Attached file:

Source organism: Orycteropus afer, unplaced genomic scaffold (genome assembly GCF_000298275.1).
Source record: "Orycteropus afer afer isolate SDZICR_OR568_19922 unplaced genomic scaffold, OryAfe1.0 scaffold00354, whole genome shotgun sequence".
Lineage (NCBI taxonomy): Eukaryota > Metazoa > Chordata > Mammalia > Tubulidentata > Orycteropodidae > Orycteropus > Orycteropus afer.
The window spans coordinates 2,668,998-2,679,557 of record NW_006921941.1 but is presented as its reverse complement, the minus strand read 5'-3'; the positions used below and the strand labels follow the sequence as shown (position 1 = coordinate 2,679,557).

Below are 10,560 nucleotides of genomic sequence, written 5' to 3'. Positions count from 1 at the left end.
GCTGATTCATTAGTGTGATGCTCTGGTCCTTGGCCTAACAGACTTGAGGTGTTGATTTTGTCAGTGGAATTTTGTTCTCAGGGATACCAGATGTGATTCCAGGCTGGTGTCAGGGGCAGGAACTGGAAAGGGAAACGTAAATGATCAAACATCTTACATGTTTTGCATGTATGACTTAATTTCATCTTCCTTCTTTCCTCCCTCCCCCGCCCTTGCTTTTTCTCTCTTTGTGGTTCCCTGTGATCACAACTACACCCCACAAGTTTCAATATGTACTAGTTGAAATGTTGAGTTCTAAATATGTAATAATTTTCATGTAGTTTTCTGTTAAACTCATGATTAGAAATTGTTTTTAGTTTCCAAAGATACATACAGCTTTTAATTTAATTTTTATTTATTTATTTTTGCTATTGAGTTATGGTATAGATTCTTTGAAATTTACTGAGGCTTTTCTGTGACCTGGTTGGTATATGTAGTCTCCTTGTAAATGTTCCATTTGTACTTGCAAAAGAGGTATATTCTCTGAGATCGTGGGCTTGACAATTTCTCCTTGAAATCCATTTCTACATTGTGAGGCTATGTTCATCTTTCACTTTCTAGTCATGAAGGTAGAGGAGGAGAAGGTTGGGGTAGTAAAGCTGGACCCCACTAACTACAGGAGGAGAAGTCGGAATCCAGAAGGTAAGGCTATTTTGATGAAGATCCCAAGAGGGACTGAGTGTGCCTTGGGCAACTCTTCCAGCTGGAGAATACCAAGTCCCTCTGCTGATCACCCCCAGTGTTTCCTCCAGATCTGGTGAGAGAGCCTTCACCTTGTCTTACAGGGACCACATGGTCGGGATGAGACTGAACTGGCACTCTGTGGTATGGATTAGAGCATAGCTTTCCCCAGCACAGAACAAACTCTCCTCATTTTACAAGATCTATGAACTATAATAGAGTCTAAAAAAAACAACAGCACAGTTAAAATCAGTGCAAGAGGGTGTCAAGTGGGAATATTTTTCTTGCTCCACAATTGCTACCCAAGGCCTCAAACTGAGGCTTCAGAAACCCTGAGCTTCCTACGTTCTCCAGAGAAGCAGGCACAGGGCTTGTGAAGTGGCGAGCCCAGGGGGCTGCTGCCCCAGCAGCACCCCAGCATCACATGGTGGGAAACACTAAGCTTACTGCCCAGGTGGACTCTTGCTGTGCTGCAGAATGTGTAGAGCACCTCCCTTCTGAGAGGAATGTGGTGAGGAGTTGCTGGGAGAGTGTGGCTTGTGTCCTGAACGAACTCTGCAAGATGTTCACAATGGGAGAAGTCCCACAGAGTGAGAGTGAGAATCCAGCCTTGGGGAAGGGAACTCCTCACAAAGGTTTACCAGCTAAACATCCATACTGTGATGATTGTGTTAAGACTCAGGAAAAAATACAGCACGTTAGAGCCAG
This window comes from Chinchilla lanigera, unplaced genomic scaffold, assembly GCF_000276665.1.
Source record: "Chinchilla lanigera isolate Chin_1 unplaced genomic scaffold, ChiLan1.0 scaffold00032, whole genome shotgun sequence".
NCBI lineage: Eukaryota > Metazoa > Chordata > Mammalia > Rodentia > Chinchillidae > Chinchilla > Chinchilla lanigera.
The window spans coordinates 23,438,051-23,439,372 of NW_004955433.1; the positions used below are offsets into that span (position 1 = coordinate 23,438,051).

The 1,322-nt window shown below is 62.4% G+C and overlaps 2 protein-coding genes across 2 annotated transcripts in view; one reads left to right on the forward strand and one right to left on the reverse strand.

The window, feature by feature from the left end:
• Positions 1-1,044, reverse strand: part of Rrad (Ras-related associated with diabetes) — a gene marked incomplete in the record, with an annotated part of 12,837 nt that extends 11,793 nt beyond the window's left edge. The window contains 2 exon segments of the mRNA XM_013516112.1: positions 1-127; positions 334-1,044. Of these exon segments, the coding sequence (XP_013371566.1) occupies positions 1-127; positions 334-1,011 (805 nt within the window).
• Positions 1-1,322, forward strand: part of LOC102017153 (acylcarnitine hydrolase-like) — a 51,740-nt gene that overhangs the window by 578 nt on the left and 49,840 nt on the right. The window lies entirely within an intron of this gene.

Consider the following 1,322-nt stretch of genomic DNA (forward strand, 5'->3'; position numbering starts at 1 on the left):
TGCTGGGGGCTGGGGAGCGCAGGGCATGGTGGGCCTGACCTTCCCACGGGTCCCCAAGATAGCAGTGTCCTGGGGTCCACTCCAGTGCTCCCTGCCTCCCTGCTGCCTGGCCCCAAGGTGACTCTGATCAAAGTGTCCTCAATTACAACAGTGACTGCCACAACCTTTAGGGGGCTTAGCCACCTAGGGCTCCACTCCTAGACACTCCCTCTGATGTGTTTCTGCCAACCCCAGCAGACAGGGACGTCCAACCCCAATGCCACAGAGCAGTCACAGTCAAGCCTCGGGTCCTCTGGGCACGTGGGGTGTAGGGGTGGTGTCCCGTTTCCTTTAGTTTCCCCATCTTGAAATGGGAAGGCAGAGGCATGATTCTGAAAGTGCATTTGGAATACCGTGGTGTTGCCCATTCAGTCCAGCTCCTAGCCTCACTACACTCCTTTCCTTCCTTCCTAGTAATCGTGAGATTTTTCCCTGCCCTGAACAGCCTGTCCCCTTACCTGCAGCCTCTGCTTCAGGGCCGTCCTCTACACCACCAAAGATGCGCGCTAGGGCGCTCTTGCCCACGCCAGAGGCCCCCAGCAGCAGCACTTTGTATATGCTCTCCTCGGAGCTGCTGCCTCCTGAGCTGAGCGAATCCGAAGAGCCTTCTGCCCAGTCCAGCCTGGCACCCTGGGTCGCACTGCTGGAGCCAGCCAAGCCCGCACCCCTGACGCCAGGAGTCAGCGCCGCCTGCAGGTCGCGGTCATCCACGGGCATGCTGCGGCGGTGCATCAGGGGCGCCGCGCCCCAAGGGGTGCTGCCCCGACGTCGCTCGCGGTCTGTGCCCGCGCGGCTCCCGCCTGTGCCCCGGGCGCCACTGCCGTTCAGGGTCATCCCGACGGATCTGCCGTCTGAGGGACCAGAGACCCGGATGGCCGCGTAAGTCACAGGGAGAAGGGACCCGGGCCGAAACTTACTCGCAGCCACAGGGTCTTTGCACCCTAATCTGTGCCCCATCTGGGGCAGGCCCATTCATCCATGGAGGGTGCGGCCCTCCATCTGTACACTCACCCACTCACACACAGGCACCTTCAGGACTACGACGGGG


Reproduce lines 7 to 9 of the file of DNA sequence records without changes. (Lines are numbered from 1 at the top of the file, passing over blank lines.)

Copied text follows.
This window comes from Chinchilla lanigera, unplaced genomic scaffold, assembly GCF_000276665.1.
Source record: "Chinchilla lanigera isolate Chin_1 unplaced genomic scaffold, ChiLan1.0 scaffold00032, whole genome shotgun sequence".
NCBI lineage: Eukaryota > Metazoa > Chordata > Mammalia > Rodentia > Chinchillidae > Chinchilla > Chinchilla lanigera.